Keywords: brain neoplasms, retrospective study, epidemiology, noncommunicable diseases.JPMA 72: S-4 [Suppl. 4]; 2022)
The incidence of brain tumours is conjectured to be greater in high-income countries (HICs) than in low-middle-income countries (LMICs).1 However, this difference can be due to multiple reasons, including the paucity of population-based studies carried out in LMICs and the lack of tumour registries. Therefore, the actual burden of disease for brain tumours in LMICs is underreported. This highlights the importance of conducting population-based epidemiological studies in LMICs to expedite outcomes-based research, serves as a foundation to formulate effective strategies that address the challenges faced by the healthcare system, and ultimately improve patient care in LMICs.2
A population-based registry keeps track of all reported cases in a selected population, focusing particularly on epidemiological data and assessment of health systems for disease prevention, detection, and treatment.3 Conducting population-based epidemiological studies in LMICs like Pakistan can be particularly challenging due to limited resources and poor clinical and research infrastructure. This paper describes our experience in designing and conducting the Pakistan Brain Tumour Epidemiology Study (PBTES) — a nationwide study carried out to assess the distribution of brain tumours in Pakistan. Our experience could be useful to other researchers conducting epidemiological research in challenging and constrained settings.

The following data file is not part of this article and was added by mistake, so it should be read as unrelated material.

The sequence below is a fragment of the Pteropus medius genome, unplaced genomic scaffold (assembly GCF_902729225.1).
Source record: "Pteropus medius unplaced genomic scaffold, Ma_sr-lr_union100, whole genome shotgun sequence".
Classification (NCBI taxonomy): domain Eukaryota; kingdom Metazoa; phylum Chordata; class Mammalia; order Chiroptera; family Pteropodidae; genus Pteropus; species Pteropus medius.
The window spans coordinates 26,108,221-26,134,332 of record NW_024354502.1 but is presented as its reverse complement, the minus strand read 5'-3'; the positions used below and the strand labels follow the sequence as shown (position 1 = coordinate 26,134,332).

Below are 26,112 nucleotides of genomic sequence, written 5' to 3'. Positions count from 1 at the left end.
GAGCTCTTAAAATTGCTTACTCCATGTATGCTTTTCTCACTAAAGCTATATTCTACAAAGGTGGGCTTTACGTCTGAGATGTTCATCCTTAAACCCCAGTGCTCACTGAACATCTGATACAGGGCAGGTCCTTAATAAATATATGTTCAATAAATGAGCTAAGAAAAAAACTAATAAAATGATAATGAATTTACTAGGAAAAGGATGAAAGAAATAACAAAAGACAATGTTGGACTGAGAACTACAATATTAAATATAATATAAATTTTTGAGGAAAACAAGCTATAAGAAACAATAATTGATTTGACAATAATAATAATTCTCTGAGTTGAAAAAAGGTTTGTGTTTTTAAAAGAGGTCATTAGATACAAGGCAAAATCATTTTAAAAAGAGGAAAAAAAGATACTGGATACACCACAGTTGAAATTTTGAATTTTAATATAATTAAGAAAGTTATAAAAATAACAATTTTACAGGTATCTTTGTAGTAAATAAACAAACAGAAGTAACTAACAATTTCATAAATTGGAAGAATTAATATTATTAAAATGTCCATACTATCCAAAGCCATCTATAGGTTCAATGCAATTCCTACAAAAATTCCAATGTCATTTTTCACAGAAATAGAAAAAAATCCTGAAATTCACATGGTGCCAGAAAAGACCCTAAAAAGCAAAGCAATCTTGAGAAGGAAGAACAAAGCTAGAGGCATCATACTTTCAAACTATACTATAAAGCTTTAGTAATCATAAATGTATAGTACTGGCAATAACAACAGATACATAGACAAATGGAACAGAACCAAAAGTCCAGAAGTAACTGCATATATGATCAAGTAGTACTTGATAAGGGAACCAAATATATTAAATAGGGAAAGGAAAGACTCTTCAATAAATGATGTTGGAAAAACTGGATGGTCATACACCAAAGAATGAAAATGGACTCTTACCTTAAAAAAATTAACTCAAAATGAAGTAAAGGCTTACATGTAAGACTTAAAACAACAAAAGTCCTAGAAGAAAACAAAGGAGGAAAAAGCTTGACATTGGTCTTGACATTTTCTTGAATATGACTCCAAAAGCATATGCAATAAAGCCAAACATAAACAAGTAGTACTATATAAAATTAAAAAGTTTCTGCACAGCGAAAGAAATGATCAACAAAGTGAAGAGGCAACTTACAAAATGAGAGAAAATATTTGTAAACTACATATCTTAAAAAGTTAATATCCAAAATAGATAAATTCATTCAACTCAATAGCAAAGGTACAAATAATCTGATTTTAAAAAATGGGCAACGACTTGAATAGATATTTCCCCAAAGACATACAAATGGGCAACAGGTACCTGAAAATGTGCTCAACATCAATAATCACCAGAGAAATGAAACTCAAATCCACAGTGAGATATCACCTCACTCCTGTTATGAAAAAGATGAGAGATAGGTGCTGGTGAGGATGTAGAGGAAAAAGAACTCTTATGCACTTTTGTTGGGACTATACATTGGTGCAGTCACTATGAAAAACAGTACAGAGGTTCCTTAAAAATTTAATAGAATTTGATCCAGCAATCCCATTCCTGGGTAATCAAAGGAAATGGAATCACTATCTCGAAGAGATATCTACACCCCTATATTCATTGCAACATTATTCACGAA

At present, no national database maintaining information on brain tumour distribution throughout the country exists. While various studies exist on their incidence and prevalence, the provided regional data on brain tumours are often inconsistent due to marked ethnic heterogeneity in the Pakistani population. Moreover, conducting a multi-centre study without any funding is unheard of. The purpose of this study was to propose and establish a comprehensive brain tumour surveillance network that would allow for making national and global estimates of brain tumour burden, as well as facilitate decision-making on prevention, diagnosis, treatment, and rehabilitation in brain tumour patients.1 The purpose of this paper, specifically, was to propose a reproducible methodology to allow for the formation of more brain tumour and cancer registries around the world in resource-limited settings.